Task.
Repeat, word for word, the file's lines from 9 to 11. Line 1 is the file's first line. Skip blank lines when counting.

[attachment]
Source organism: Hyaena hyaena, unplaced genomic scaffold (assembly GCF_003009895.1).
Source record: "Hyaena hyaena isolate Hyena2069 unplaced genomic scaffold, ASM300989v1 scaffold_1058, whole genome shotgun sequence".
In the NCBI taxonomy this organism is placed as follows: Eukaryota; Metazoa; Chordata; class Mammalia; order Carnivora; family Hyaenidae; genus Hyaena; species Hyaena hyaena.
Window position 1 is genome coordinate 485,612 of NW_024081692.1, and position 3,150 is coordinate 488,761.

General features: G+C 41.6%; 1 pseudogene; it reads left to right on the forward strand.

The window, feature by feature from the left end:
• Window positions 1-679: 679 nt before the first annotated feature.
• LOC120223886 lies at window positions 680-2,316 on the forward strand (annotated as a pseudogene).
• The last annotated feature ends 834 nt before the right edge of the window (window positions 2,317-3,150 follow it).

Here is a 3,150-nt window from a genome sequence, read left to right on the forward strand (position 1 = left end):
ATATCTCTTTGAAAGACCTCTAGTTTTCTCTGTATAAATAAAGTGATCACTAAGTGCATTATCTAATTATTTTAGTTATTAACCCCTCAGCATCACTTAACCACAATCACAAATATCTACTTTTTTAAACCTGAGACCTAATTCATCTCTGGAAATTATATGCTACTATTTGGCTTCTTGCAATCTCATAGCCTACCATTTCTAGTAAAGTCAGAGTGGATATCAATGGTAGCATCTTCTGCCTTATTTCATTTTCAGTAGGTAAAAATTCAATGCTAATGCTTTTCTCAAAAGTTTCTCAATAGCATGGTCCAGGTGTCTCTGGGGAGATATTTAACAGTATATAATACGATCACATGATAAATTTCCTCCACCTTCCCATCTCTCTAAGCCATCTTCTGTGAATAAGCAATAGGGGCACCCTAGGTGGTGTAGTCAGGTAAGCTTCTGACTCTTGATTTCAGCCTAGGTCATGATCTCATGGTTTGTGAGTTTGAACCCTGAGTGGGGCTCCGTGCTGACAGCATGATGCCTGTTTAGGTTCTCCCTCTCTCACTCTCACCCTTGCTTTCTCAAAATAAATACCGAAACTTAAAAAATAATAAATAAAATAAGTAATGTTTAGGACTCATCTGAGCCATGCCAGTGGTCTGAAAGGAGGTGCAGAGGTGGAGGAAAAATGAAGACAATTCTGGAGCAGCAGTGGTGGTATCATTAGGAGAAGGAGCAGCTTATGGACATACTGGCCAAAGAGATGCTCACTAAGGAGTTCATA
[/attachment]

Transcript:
• The last annotated feature ends 834 nt before the right edge of the window (window positions 2,317-3,150 follow it).

Here is a 3,150-nt window from a genome sequence, read left to right on the forward strand (position 1 = left end):
ATATCTCTTTGAAAGACCTCTAGTTTTCTCTGTATAAATAAAGTGATCACTAAGTGCATTATCTAATTATTTTAGTTATTAACCCCTCAGCATCACTTAACCACAATCACAAATATCTACTTTTTTAAACCTGAGACCTAATTCATCTCTGGAAATTATATGCTACTATTTGGCTTCTTGCAATCTCATAGCCTACCATTTCTAGTAAAGTCAGAGTGGATATCAATGGTAGCATCTTCTGCCTTATTTCATTTTCAGTAGGTAAAAATTCAATGCTAATGCTTTTCTCAAAAGTTTCTCAATAGCATGGTCCAGGTGTCTCTGGGGAGATATTTAACAGTATATAATACGATCACATGATAAATTTCCTCCACCTTCCCATCTCTCTAAGCCATCTTCTGTGAATAAGCAATAGGGGCACCCTAGGTGGTGTAGTCAGGTAAGCTTCTGACTCTTGATTTCAGCCTAGGTCATGATCTCATGGTTTGTGAGTTTGAACCCTGAGTGGGGCTCCGTGCTGACAGCATGATGCCTGTTTAGGTTCTCCCTCTCTCACTCTCACCCTTGCTTTCTCAAAATAAATACCGAAACTTAAAAAATAATAAATAAAATAAGTAATGTTTAGGACTCATCTGAGCCATGCCAGTGGTCTGAAAGGAGGTGCAGAGGTGGAGGAAAAATGAAGACAATTCTGGAGCAGCAGTGGTGGTATCATTAGGAGAAGGAGCAGCTTATGGACATACTGGCCAAAGAGATGCTCACTAAGGAGTTCATA